Latest The Magnificent Seven Stories
Scientists say they have detected what may be the first observational evidence of existence of a new exotic phase of matter in what is known as the "inner crust" of neutron stars, or pulsars.
Neutron stars have been called the zombies of the cosmos, shining on even though they're technically dead, and occasionally feeding on a neighboring star if it gets too close.
XMM-Newton has given astronomers and physics a valuable new insight into the most exotic stars in the Universe. Known as neutron stars, the composition of these extremely dense stellar objects has always been something of a puzzle.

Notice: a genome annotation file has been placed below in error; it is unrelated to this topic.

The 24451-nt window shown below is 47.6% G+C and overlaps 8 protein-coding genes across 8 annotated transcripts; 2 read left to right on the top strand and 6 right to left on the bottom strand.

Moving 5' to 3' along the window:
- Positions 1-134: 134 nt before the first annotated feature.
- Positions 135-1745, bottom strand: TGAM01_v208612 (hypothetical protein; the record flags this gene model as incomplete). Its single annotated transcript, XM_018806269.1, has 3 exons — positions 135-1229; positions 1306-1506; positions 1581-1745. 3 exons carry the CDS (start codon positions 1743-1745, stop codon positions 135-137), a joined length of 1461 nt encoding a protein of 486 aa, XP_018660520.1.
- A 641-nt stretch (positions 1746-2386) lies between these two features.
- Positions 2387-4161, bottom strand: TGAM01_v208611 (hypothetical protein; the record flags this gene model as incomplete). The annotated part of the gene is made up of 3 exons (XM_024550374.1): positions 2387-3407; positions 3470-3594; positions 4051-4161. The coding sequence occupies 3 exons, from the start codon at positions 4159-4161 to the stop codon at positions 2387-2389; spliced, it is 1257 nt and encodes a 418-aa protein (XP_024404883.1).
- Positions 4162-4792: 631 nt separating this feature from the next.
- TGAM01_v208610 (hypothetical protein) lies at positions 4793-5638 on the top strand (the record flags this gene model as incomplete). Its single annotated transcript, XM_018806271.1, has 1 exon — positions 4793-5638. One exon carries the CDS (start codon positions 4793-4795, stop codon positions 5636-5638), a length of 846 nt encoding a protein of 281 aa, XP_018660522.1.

XMM-Newton has detected periodic X-ray emission, or the pulsed heartbeat of a weird new type of star. Collecting the X-rays from the so-called rotating radio transient has confirmed the nature of the underlying celestial object.
A decade-long mystery has been solved using data from ESA's X-ray observatory XMM-Newton. The brightest member of the so-called 'magnificent seven' has been found to pulsate with a period of seven seconds.
Using data from ESA's XMM-Newton X-ray observatory, an international group of astrophysicists discovered that one spinning neutron star doesnâ€™t appear to be the stable rotator scientists would expect.
- A pivoted catch designed to fall into a notch on a ratchet wheel so as to allow movement in only one direction (e.g. on a windlass or in a clock mechanism), or alternatively to move the wheel in one direction.